Category Archives: Strategy & Scenarios

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Steppin’ On The VIX

I’ve been trying to come up with new lyrics for “Puttin’ on the Ritz,” starting with a new chorus – “Steppin’ on the VIX.” So far, abject fail. I guess I’m not a poet or songwriter.

But this market is all about selling volatility. The trade has worked well for a long time. But it has built up a huge short position, figures in excess of $40 billion are being bandied about. I hear that this is mostly retail interest at this point. The pros are well aware that there are two sides to every trade, and somebody is on the long side, big time. Don’t forget the crazy fat kid.

Nothing Unusual Here

Zero hedge of course. Just for the record.

That Which Is Not Seen

Alhambra Partners

After tax, corporate profits are still slightly less in Q2 2017 than in Q4 2014, and barely more (+3.4%) than in Q1 2012 five years ago.

SocGen’s Albert Edwards:

Our Ice Age thesis has always called for US and European 10 year bond yields to converge with Japan. We still expect that to happen, with the downward crash in US yields likely to be particularly shocking. There is mounting evidence that underlying US CPI inflation has already slid into outright deflation in exactly the same way that Japan did seven years after its credit bubble burst. Hence we repeat our call for US 10y bond yields to ultimately converge with Japan and Germany at around minus 1%.

In short, stocks are grossly overvalued and Treasury bonds are similarly undervalued. Not news, of course, just some confirmation bias.

Steppin’ On The VIX

Just hearing the song “Puttin’ On The Ritz.”

Seriously, it is interesting to watch this at work. Today it has been particularly obvious, with VIX and XIV moving in different directions. Different in the sense of the implied direction in the case of XIV. XIV is the big inverse VIX ETF. Of course, it is priced off the VIX futures price index, not the VIX itself which is a cash index calculated from option prices. I presume the movement of XIV means that the VIX futures are being sold and XIV is following along.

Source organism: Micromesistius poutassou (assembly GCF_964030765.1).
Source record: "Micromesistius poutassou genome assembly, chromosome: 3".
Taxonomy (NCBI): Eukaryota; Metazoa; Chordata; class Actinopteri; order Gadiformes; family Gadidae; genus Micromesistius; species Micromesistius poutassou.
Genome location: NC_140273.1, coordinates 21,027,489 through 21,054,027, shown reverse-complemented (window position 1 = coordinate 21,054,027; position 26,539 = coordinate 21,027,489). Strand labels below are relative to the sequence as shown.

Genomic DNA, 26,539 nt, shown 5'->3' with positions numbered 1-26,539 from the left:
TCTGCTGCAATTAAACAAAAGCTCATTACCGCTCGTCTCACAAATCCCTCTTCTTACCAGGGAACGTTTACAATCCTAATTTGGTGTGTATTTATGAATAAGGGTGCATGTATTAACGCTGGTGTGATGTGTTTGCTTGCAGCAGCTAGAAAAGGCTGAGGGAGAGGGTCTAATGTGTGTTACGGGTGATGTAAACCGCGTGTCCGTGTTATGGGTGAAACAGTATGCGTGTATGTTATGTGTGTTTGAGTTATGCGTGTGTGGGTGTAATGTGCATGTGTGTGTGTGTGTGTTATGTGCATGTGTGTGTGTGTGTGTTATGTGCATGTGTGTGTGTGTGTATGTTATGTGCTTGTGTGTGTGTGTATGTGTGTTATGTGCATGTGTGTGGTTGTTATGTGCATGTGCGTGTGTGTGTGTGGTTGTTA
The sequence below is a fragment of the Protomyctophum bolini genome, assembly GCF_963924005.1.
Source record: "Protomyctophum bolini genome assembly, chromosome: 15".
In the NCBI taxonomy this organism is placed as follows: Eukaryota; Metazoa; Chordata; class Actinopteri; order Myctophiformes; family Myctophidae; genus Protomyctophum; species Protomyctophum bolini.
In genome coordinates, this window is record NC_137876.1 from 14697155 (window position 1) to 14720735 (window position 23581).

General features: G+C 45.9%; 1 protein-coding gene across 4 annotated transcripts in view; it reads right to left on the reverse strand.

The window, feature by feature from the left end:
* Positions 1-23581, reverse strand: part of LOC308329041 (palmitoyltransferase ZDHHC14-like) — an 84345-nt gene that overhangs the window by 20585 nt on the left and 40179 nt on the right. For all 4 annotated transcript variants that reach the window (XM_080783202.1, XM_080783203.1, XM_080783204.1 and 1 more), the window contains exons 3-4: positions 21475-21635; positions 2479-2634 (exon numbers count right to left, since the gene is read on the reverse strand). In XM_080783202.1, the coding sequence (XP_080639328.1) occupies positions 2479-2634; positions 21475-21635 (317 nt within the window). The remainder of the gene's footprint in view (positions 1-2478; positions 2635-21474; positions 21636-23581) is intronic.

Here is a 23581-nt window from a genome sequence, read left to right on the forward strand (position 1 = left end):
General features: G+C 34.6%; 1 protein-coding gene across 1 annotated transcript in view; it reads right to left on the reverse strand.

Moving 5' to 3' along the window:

As I write, XIV is unchanged on the day and the cash VIX is up 3%. To me this indicates shorting of the VIX futures in an attempt to pressure the market higher.

There is a massive speculative position shorting VIX via futures and associated ETF instruments. The counterparties (“commercials”) are using the futures as a hedge, I presume.

Using VIX futures provides great leverage to market manipulators. I think these futures contracts are the most dangerous thing the CFTC has ever permitted, and will lead to a 1987-style catastrophic outcome when these shorts are forced to cover.

Extreme Crazy

I was going to say Peak Crazy, but we all know things can always get crazier. Some things that spring to mind.

Political craziness: Mob violence on left and right, blatant defiance of federal law by city politicians, attempts to rewrite or at least deny history, demonization of Trump, Putin and anybody associated with them, and so on. Immigration in Europe – it’s that 4.7 kids per woman in Africa that nobody dares to talk about. Not to mention the crazy fat kid.

Fiscal craziness: Federal funding of runaway price increases, notably in university tuition, prescription drugs but also many other subsidized goods and services. Gross under-funding of state and local pension schemes even under ludicrous assumptions about future returns.

Monetary craziness: Central banks threatening to tighten but pumping away, consumer credit at record highs in US and elsewhere (Canada, that’s you I’m talking about with highest household debt in the world), government deficits keep growing. Subprime crdiet still gowing while defaults rise. Most of all, ICOs. People pouring money into blockchain-based tokens. Really?

Market craziness: Housing bubbles in China, Canada, Australia, UK and some US cities. Massive (record) risky speculation in many markets – short vol, long crude for example. Setups (risk parity) similar to portfolio insurance (remember 1987?).

I could go on. But I won’t. I’m just grumbling while I wait.

Portfolio Insurance

A strategy called portfolio insurance, which nowadays we would call a form of dynamic hedging, is widely blamed for the 1987 crash. This strategy, in effect, creates a ‘stop-loss order’ that gets larger in size and closer to the current market price as volatility gets lower.

The combination of shorting volatility, option hedging and risk-parity strategies sets up a very similar situation. Make hay while the sun shines, but thunderstorms are likely.

The Economy In One Chart

Source: WSJ

Fed Folly

Lacy Hunt from Hoisington Management.

Hubris

Janet Yellen today:

“Will I say there will never, ever be another financial crisis? No, probably that would be going too far. But I do think we’re much safer and I hope that it will not be in our lifetimes and I don’t believe it will.”

Seriously? If nothing else, the coming pension tsunami virtually guarantees it. It is truly scary that this powerful person seems to live in an alternate universe.

GLWT.